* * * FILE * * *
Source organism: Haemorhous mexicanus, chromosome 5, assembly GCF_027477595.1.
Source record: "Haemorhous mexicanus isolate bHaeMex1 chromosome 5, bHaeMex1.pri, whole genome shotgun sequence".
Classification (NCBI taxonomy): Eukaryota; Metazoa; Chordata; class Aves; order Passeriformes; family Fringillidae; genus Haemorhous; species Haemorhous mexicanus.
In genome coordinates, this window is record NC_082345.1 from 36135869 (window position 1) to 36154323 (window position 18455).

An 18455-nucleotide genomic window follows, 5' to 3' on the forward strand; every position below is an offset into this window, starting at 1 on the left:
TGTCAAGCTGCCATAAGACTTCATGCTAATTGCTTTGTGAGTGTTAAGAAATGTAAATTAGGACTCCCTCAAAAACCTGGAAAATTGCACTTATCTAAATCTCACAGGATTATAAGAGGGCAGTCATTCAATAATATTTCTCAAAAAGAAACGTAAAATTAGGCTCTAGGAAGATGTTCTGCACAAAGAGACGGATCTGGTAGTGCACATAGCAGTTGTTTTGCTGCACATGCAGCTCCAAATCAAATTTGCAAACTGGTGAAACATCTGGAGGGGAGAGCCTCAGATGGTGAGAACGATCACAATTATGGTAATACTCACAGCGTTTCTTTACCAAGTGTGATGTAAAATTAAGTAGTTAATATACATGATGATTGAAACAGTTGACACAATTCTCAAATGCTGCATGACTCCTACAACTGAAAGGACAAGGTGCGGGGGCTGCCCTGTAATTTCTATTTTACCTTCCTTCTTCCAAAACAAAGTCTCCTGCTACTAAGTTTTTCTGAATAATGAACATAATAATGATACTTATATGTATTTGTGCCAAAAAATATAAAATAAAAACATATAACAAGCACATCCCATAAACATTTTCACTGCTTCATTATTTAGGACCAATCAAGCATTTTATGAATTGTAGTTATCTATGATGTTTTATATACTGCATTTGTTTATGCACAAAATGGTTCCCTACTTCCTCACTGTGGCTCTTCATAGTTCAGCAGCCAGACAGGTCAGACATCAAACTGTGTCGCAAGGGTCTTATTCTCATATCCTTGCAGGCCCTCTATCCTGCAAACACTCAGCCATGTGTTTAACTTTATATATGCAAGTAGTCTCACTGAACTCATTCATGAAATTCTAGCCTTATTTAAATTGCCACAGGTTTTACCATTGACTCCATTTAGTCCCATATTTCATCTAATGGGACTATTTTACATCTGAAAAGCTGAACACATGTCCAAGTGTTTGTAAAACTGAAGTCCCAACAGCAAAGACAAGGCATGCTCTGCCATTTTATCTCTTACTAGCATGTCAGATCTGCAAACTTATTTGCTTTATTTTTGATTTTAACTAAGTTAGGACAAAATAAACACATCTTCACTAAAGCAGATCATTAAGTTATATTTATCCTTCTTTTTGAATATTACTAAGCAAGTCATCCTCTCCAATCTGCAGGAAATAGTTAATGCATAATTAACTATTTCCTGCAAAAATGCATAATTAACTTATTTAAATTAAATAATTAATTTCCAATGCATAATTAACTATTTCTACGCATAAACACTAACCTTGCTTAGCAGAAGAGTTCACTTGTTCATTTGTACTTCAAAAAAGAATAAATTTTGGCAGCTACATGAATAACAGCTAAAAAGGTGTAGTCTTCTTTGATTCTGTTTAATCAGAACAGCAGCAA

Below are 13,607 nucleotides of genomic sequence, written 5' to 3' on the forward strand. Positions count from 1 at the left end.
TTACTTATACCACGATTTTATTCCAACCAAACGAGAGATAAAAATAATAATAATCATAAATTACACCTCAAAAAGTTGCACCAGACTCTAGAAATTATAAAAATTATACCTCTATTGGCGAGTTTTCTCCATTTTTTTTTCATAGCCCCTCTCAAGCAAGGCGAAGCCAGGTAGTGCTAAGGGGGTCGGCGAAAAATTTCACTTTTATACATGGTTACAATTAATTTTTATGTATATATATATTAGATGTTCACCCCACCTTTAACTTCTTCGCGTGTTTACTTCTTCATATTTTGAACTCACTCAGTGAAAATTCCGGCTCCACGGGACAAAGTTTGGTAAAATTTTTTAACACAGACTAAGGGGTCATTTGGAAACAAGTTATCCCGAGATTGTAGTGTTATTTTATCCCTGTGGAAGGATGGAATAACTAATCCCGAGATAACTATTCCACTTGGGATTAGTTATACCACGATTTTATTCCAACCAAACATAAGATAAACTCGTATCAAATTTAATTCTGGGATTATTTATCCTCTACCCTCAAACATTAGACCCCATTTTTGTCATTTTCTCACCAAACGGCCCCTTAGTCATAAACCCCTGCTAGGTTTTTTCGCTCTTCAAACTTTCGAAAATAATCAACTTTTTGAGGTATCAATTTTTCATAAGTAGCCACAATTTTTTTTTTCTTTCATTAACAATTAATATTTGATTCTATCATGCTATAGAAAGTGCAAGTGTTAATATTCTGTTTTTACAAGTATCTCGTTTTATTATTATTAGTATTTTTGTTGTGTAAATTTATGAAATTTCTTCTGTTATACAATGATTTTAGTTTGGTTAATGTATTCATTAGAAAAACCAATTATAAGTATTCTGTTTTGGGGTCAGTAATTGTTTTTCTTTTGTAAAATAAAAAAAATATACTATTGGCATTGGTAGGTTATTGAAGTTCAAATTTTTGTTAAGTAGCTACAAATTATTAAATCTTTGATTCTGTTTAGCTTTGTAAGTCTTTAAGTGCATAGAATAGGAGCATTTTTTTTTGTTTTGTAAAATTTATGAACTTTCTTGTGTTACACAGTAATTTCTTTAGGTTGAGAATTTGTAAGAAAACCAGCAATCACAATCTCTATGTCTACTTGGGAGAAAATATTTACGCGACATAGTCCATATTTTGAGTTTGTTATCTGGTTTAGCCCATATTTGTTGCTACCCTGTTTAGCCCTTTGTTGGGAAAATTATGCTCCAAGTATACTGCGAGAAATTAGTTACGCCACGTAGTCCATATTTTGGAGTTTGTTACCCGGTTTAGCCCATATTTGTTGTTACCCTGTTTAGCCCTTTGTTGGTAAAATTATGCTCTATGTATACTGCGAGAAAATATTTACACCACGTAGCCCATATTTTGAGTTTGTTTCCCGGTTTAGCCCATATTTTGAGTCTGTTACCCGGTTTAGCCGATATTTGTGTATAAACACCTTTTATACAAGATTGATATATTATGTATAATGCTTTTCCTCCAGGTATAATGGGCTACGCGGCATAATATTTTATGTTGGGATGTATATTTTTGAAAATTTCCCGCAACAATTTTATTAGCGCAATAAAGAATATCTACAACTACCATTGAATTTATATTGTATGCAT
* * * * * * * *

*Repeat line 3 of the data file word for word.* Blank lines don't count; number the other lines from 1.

Classification (NCBI taxonomy): Eukaryota; Metazoa; Chordata; class Aves; order Passeriformes; family Fringillidae; genus Haemorhous; species Haemorhous mexicanus.